Ezechiel xxxi.

Notes & Commentary:

Ver. 1. Year, about a month before the fall of Jerusalem.

Ver. 3. Assyrian. The ruin of this great empire (Calmet) might have admonished the king of Egypt of his frail condition. (Haydock) — About thirty-eight years before (Calmet) Ninive had been taken, and its king (Sarac or Chinaladan) slain by his own general, Nabopolassar, and by Astyages, of Media. They divided the empire between them, and the father of Nabuchodonosor fixed his residence at Babylon. (Usher, the year of the world 3378.) — Cedar. Septuagint, “cypress.” — Top; the king of Ninive. (Calmet) — Egypt’s monarch thought himself invincible; yet would fall like the Assyrian. (Worthington)

Ver. 4. Roots. Various nations paid tribute to the Assyrian, (St. Jerome; Calmet) while he sent his troops, like rivulets, to keep all in subjection. (Theodoret)

Ver. 11. I have delivered. Here the time past is put for the future; i.e., I shall deliver. — The mighty one, &c., viz., Nabuchodonosor, who conquered both the Assyrians and Egyptians; (Challoner) or rather his father, Nabopolassar, subdued the former, ver. 3. (Haydock)

Ver. 12. Strangers; revolted Assyrians. See Psalm xvii. 46.

Ver. 13. Branches. The nations continued, but submitted to another master.

Ver. 14. Pit. The new king would appoint fresh governors.

Ver. 15. Waters, as if they bewailed his fate. (Calmet) — Those whom the king of Ninive had exalted, and the people, who wished not to submit to a foreigner, would no doubt lament the slaughtered monarch, now silent (Haydock) in the grave. (Theodoret)

Ver. 16. Comforted. The ghosts of princes who had been subject to Serac, seeing his fall, bore their own misfortune with greater content. In the grave there is no distinction of master and slave. (Calmet) — Surviving princes expected some emolument from the change. (Haydock)

Ver. 17. Arm; those in power. Septuagint, “his seed.” Hebrew Zora, (Haydock) means both.

Ver. 18. Famous king of Assyria, or of Egypt. — Pharao. (Calmet) —

Mutato nomine de te

Fabula narratur. (Horace, 1. Sat. 1.)

— Though Egypt be like the most potent kingdoms, it shall likewise fall. (Worthington)

Bible Text & Cross-references:

The Assyrian empire fell for their pride: the Egyptian shall fall in like manner.

1 And *it came to pass in the eleventh year, the third month, the first day of the month, that the word of the Lord came to me, saying:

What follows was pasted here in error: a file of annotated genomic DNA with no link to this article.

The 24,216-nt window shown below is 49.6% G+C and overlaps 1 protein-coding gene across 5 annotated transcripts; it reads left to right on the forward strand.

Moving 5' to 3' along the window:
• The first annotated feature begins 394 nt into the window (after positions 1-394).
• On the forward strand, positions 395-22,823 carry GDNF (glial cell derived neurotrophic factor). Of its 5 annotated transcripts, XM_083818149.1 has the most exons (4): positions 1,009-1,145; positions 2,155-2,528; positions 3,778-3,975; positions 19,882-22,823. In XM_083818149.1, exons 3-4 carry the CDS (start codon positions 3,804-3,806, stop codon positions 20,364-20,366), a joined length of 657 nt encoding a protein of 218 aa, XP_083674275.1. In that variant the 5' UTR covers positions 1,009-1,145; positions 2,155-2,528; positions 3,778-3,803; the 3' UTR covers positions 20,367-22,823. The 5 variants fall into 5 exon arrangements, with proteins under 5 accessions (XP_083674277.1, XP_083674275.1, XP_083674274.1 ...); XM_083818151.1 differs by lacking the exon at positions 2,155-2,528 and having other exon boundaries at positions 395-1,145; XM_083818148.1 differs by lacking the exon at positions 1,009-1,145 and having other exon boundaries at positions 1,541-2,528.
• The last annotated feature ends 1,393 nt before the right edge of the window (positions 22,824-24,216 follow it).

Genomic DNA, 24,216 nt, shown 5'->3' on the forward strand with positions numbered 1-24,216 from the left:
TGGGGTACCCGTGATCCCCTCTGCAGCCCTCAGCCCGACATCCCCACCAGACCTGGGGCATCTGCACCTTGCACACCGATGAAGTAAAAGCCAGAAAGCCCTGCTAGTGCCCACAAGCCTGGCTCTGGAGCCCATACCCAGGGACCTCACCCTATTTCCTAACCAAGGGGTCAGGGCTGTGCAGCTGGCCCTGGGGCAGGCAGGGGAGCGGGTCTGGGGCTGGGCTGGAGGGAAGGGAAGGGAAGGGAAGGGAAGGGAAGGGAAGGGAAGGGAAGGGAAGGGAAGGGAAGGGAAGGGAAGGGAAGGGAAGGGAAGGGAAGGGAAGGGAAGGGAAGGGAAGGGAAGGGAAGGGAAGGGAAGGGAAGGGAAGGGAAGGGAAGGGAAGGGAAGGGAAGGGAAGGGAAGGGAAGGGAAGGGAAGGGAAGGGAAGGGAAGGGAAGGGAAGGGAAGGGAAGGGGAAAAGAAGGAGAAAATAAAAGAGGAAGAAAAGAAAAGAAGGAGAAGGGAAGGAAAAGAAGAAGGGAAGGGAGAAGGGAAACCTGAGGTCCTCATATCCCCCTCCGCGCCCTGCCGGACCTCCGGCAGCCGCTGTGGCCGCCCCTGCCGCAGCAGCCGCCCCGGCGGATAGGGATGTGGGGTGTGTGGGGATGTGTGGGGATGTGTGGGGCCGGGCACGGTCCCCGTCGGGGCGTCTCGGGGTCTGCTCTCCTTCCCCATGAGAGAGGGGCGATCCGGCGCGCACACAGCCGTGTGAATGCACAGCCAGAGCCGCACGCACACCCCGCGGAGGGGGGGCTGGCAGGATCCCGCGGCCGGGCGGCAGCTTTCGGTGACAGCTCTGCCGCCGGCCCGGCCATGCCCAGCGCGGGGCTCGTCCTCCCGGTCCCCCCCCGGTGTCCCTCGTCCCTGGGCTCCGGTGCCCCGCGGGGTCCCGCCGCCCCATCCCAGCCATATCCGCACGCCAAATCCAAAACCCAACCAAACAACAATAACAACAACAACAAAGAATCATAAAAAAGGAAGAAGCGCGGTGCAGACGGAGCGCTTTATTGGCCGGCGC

2 Son of man, speak to Pharao, king of Egypt, and to his people: To whom art thou like, in thy greatness?

3 Behold, the Assyrian was like a cedar in Libanus, with fair branches, and full of leaves, of a high stature, and his top was elevated among the thick boughs.

4 The waters nourished him, the deep set him up on high, the streams thereof ran round about his roots, and it sent forth its rivulets to all the trees of the country.

5 Therefore was his height exalted above all the trees of the country: and his branches were multiplied, and his boughs were elevated because of many waters.

6 And when he had spread forth his shadow, all the fowls of the air made their nests in his boughs, and all the beasts of the forest brought forth their young under his branches, and the assembly of many nations dwelt under his shadow.

7 And he was most beautiful for his greatness, and for the spreading of his branches: for his root was near great waters.

8 The cedars in the paradise of God were not higher than he, the fir-trees did not equal his top, neither were the plane-trees to be compared with him for branches: no tree in the paradise of God, was like him in his beauty.

9 For I made him beautiful, and thick set with many branches: and all the trees of pleasure, that were in the paradise of God, envied him.

10 Therefore, thus saith the Lord God: Because he was exalted in height, and shot up his top green and thick, and his heart was lifted up in his height:

11 I have delivered him into the hands of the mighty one of the nations, he shall deal with him: I have cast him out according to his wickedness.

12 And strangers and the most cruel of the nations shall cut him down, and cast him away upon the mountains, and his boughs shall fall in every valley, and his branches shall be broken on every rock of the country: and all the people of the earth shall depart from his shadow, and leave him.

13 All the fowls of the air dwelt upon his ruins, and all the beasts of the field were among his branches.

14 For which cause none of the trees by the waters shall exalt themselves for their height: nor shoot up their tops among the thick branches and leaves, neither shall any of them that are watered stand up in their height: for they are all delivered unto death to the lowest parts of the earth, in the midst of the children of men, with them that go down into the pit.

15 Thus saith the Lord God: In the day when he went down to hell, I brought in mourning, I covered him with the deep: and withheld its rivers, and restrained the many waters: Libanus grieved for him, and all the trees of the field trembled.

16 I shook the nations with the sound of his fall, when I brought him down to hell with them that descend into the pit: and all the trees of pleasure, the choice and best in Libanus, all that were moistened with waters, were comforted in the lowest parts of the earth.

17 For they also shall go down with him to hell to them that are slain by the sword: and the arm of every one shall sit down under his shadow in the midst of the nations.

18 To whom art thou like, O thou that art famous and lofty among the trees of pleasure? Behold, thou art brought down with the trees of pleasure, to the lowest parts of the earth: thou shalt sleep in the midst of the uncircumcised, with them that are slain by the sword: this is Pharao, and all his multitude, saith the Lord God.



1: Year of the World 3416.